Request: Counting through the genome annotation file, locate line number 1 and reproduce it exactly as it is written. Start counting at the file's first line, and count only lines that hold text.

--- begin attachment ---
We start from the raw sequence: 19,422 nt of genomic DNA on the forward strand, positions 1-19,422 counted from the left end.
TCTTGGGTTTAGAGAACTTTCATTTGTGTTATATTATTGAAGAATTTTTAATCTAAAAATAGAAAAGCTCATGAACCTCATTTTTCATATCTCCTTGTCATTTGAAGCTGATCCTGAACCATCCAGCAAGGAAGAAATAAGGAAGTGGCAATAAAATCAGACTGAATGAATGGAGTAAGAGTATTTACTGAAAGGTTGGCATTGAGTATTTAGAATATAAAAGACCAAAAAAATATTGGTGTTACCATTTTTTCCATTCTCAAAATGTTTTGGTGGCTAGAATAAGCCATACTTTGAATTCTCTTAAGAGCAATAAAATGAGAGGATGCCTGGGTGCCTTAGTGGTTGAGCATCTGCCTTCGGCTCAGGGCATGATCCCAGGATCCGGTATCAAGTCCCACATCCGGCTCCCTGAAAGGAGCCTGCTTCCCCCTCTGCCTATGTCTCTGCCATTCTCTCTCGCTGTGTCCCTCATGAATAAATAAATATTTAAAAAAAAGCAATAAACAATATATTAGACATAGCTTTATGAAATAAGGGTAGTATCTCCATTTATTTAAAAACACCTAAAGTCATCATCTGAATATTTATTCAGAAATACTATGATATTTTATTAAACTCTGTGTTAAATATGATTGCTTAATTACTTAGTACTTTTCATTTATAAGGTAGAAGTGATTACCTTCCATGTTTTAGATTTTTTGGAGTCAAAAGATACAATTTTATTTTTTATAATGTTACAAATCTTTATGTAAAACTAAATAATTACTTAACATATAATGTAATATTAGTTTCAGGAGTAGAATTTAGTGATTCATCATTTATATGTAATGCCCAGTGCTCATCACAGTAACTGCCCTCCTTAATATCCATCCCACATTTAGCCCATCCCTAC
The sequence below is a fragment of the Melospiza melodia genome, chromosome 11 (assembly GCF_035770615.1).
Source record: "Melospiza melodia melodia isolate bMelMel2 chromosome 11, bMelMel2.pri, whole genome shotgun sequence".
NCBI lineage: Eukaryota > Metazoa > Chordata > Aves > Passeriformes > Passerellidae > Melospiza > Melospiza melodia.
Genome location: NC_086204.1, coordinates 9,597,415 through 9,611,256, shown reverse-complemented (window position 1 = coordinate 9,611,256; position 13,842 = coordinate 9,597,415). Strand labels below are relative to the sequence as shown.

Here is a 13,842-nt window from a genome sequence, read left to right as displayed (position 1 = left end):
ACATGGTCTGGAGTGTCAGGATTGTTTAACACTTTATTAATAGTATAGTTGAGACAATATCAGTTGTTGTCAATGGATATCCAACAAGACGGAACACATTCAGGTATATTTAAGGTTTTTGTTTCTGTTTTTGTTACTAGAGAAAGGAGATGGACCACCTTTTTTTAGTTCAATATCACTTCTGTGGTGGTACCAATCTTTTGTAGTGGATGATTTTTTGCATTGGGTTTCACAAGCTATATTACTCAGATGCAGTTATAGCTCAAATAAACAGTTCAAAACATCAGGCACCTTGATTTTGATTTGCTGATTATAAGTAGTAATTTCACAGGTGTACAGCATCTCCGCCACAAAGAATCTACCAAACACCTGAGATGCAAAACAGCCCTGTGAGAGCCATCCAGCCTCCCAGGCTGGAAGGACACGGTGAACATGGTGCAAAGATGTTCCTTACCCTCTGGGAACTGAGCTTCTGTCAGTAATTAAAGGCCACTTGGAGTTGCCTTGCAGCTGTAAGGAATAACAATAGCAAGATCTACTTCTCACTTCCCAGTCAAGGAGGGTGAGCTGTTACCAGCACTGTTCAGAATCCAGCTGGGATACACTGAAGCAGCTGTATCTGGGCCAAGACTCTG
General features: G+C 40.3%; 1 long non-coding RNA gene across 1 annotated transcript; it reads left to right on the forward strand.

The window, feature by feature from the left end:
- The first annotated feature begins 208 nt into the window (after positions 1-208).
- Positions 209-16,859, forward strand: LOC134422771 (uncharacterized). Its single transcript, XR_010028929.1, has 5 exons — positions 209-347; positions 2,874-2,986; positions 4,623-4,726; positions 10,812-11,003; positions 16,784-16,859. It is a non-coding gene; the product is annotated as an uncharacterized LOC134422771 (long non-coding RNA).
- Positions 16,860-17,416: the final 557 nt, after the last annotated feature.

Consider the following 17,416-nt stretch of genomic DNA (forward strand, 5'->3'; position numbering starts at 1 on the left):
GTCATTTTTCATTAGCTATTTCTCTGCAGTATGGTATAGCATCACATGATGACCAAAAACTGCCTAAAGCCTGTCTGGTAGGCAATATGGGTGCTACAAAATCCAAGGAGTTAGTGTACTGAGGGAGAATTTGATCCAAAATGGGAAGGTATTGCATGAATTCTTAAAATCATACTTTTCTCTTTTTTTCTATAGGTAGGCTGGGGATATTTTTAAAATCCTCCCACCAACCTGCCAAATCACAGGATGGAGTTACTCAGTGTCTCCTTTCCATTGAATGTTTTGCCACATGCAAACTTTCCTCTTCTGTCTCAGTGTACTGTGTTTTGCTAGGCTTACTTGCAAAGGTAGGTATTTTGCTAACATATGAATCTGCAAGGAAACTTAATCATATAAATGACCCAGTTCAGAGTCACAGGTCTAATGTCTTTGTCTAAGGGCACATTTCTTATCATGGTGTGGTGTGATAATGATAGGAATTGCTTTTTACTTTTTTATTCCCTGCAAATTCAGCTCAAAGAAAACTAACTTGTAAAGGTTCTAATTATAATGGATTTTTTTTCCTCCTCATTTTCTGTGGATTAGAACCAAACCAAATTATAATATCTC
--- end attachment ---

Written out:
We start from the raw sequence: 19,422 nt of genomic DNA on the forward strand, positions 1-19,422 counted from the left end.